Had the playwright stopped at that traumatic midway point, giving us an intermission to take in what just happened, I believe, when returning to the new and forever changed landscape, a better play could have been teased out by this fine group of actors, one that would have given them the gift of time and exploration to find meaning within the crazed world they were now forced to live within. I know there is pressure to create the perfect 90 minute one act play, and in many cases, that format works magically, keeping an audience tuned in and engaged, but in this case a break and an expansion of the universe past intermission would have only enhanced the intricate storytelling. Why this play had to take place in 2015, I’m not quite sure, as the references to Obama, liberalism, and conservative ideology seems smaller and less important in the whole scheme of things. Trauma and finding a way to move forward with the particles of tragedy inhaled into the blood stream of the survivors is the real story here, and that theme doesn’t get enough space in this scientific galaxy to do it justice. Awkwardly overflowing out of the too small employee lounge on a set that needed a bigger slice of the museum budget (designed by Tim McMath with fun and sometimes ridiculous costuming by Sarah Thea, and good wide lighting by Kate Bashore), the story begs for more leg room. So much happens in that tiny lunch room, that it seems sad that it is forced to be enclosed in such tight boundaries, with the rest of the museum overpowering the surrounding space. Galaxy Cannibal needs to eat up more of that exhibit hall in order to give the story room to really dive into the conversation that is begging to be digested.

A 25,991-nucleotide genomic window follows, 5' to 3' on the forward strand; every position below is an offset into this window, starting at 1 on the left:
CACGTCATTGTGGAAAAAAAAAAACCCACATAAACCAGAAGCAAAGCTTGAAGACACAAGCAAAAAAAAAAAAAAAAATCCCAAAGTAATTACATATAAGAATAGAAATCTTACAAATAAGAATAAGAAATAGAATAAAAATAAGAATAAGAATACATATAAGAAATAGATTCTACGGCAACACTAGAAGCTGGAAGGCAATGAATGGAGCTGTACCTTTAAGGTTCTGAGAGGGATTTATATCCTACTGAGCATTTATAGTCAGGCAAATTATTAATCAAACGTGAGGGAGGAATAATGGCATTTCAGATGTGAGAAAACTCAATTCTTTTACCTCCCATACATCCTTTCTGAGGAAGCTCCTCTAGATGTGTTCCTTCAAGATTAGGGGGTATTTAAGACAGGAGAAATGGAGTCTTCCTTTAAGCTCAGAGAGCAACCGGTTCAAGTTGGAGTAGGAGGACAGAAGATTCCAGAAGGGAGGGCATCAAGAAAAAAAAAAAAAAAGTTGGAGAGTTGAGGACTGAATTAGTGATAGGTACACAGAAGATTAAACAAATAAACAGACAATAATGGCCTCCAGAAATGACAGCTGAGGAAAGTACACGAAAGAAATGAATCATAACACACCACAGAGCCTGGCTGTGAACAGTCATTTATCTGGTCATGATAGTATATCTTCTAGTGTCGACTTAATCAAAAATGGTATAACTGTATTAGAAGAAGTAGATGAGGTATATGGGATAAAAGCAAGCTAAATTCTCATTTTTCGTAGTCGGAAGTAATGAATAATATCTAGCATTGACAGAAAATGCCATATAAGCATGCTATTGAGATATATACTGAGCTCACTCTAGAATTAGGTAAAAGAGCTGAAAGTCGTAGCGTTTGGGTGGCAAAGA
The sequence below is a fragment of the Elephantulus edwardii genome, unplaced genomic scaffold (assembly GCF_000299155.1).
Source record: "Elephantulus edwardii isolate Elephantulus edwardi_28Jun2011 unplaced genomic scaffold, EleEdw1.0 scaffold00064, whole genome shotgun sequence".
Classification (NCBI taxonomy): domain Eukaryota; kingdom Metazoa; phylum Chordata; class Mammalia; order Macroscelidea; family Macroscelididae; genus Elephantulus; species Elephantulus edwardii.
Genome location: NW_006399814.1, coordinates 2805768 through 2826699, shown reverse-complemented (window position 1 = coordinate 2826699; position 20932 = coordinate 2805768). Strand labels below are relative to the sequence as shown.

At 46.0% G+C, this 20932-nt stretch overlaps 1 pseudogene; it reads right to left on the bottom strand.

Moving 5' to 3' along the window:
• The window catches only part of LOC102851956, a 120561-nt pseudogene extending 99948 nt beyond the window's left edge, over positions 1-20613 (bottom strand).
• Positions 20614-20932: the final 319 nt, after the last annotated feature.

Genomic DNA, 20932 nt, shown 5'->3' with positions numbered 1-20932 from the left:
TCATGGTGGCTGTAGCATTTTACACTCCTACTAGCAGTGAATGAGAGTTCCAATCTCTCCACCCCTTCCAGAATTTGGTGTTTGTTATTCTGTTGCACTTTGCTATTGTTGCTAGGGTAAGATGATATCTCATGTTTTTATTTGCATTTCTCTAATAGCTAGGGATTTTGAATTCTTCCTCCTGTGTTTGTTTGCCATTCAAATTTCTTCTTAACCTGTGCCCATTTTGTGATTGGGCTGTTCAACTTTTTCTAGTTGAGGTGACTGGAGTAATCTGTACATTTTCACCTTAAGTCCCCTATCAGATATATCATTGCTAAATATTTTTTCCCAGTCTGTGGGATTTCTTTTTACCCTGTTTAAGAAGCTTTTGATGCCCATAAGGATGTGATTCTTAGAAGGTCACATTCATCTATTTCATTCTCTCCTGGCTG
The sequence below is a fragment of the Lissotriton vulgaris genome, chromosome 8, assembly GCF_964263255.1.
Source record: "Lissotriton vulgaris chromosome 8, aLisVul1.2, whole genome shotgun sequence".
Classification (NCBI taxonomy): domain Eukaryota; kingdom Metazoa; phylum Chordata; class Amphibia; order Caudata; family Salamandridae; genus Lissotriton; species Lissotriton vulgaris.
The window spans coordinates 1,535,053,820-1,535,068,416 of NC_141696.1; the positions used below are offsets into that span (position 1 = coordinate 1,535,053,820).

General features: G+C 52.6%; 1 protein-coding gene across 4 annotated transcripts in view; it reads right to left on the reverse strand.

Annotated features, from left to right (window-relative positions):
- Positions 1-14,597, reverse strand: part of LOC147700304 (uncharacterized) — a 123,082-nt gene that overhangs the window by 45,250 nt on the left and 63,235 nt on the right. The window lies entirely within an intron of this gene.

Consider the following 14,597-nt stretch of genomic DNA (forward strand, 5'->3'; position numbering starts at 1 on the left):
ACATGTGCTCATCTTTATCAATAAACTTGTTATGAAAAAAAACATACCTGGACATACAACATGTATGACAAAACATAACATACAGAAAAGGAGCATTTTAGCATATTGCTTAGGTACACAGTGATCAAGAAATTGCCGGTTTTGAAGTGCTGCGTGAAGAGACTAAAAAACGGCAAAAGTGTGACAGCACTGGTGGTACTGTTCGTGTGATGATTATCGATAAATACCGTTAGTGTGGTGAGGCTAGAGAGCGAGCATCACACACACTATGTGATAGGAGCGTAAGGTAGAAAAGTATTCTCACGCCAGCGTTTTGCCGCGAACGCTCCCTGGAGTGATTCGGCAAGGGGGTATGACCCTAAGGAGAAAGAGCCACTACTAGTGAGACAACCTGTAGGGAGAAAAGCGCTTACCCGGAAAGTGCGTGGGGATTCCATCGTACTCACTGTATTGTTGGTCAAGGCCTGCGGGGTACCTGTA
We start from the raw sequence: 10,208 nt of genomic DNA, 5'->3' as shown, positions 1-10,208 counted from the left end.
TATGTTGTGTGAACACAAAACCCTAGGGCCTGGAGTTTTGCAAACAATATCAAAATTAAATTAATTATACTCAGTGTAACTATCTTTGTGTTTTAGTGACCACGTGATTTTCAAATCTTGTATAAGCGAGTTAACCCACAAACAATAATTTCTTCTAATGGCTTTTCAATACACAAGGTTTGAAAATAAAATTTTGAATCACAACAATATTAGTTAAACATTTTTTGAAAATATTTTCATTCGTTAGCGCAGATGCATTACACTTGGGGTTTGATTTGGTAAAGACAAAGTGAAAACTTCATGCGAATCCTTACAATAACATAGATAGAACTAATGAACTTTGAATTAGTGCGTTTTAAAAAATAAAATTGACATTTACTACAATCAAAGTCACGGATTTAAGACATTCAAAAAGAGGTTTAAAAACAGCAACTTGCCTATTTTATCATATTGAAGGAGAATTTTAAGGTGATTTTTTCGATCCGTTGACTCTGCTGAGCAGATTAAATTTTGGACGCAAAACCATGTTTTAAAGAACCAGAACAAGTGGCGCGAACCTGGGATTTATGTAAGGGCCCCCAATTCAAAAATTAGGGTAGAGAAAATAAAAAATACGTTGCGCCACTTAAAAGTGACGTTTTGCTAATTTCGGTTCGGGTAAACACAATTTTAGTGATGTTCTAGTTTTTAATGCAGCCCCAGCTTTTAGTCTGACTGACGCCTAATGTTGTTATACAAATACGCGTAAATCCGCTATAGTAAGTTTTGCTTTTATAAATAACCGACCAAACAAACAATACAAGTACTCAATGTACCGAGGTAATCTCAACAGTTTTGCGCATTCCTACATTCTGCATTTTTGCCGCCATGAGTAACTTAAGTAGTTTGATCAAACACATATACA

Much like the exciting metaphoric news that these science geeks discuss with glee before the defining event, Galaxy 13.16, a galaxy far far away has somehow eaten its neighboring galaxy alive, sucking it deep inside itself like a ravenous cannibal. The dynamic discovery reminds us that we are all just tiny susceptible specks in a scary and dangerous universe, where actions outside of ourselves can irrevocably affect our minds, bodies, and abilities to live safely and confidently in the world. Together a conversation has to begin about staying alive and awake to the dilemma that surrounds us this very day. Gun availability and accessibility must be acknowledged as a problem that needs controlling. Australia, Canada, and others have clearly had that dialogue, leading us to demand that America must come to terms with this same endless chaos and gun problem. The Parkland students that survived their school’s shooting got it right, we must speak up and demand action, as this is the only powerful option that exists in our wild, hungry, and dangerous world. It’s not taking place in a galaxy far far away, but nearby in a school, mall, or museum around the corner, so let’s all stand up, raise our voices, and #resist like we mean it.